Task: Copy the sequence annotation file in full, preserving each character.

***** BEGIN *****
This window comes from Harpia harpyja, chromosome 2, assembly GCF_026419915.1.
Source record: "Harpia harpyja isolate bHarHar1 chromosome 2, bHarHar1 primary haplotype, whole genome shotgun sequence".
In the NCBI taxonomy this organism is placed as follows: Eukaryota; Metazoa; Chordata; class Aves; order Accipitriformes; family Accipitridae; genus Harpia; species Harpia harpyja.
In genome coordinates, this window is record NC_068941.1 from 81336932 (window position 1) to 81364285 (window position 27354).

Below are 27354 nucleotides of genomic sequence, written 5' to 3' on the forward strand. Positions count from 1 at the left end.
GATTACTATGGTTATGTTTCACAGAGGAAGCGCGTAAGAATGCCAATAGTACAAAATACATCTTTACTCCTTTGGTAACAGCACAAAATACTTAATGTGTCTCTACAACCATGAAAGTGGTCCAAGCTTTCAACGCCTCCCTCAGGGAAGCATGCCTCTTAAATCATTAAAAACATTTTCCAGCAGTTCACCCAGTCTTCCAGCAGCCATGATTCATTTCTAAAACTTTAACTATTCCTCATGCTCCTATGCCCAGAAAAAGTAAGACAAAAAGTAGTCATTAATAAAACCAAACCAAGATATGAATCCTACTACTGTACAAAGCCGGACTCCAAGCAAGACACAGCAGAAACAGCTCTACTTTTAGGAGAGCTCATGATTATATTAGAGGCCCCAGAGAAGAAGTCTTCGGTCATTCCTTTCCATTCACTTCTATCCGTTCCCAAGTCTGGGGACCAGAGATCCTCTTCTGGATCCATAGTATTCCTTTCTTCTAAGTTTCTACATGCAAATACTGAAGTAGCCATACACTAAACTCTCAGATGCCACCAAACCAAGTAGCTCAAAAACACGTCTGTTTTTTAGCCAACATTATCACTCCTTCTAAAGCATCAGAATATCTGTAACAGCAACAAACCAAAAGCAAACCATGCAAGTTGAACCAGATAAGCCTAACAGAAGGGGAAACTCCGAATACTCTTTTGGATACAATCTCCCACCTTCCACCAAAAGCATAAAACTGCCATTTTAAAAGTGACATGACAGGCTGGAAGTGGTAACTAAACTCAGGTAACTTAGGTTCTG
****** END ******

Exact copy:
This window comes from Harpia harpyja, chromosome 2, assembly GCF_026419915.1.
Source record: "Harpia harpyja isolate bHarHar1 chromosome 2, bHarHar1 primary haplotype, whole genome shotgun sequence".
In the NCBI taxonomy this organism is placed as follows: Eukaryota; Metazoa; Chordata; class Aves; order Accipitriformes; family Accipitridae; genus Harpia; species Harpia harpyja.
In genome coordinates, this window is record NC_068941.1 from 81336932 (window position 1) to 81364285 (window position 27354).

Below are 27354 nucleotides of genomic sequence, written 5' to 3' on the forward strand. Positions count from 1 at the left end.
GATTACTATGGTTATGTTTCACAGAGGAAGCGCGTAAGAATGCCAATAGTACAAAATACATCTTTACTCCTTTGGTAACAGCACAAAATACTTAATGTGTCTCTACAACCATGAAAGTGGTCCAAGCTTTCAACGCCTCCCTCAGGGAAGCATGCCTCTTAAATCATTAAAAACATTTTCCAGCAGTTCACCCAGTCTTCCAGCAGCCATGATTCATTTCTAAAACTTTAACTATTCCTCATGCTCCTATGCCCAGAAAAAGTAAGACAAAAAGTAGTCATTAATAAAACCAAACCAAGATATGAATCCTACTACTGTACAAAGCCGGACTCCAAGCAAGACACAGCAGAAACAGCTCTACTTTTAGGAGAGCTCATGATTATATTAGAGGCCCCAGAGAAGAAGTCTTCGGTCATTCCTTTCCATTCACTTCTATCCGTTCCCAAGTCTGGGGACCAGAGATCCTCTTCTGGATCCATAGTATTCCTTTCTTCTAAGTTTCTACATGCAAATACTGAAGTAGCCATACACTAAACTCTCAGATGCCACCAAACCAAGTAGCTCAAAAACACGTCTGTTTTTTAGCCAACATTATCACTCCTTCTAAAGCATCAGAATATCTGTAACAGCAACAAACCAAAAGCAAACCATGCAAGTTGAACCAGATAAGCCTAACAGAAGGGGAAACTCCGAATACTCTTTTGGATACAATCTCCCACCTTCCACCAAAAGCATAAAACTGCCATTTTAAAAGTGACATGACAGGCTGGAAGTGGTAACTAAACTCAGGTAACTTAGGTTCTG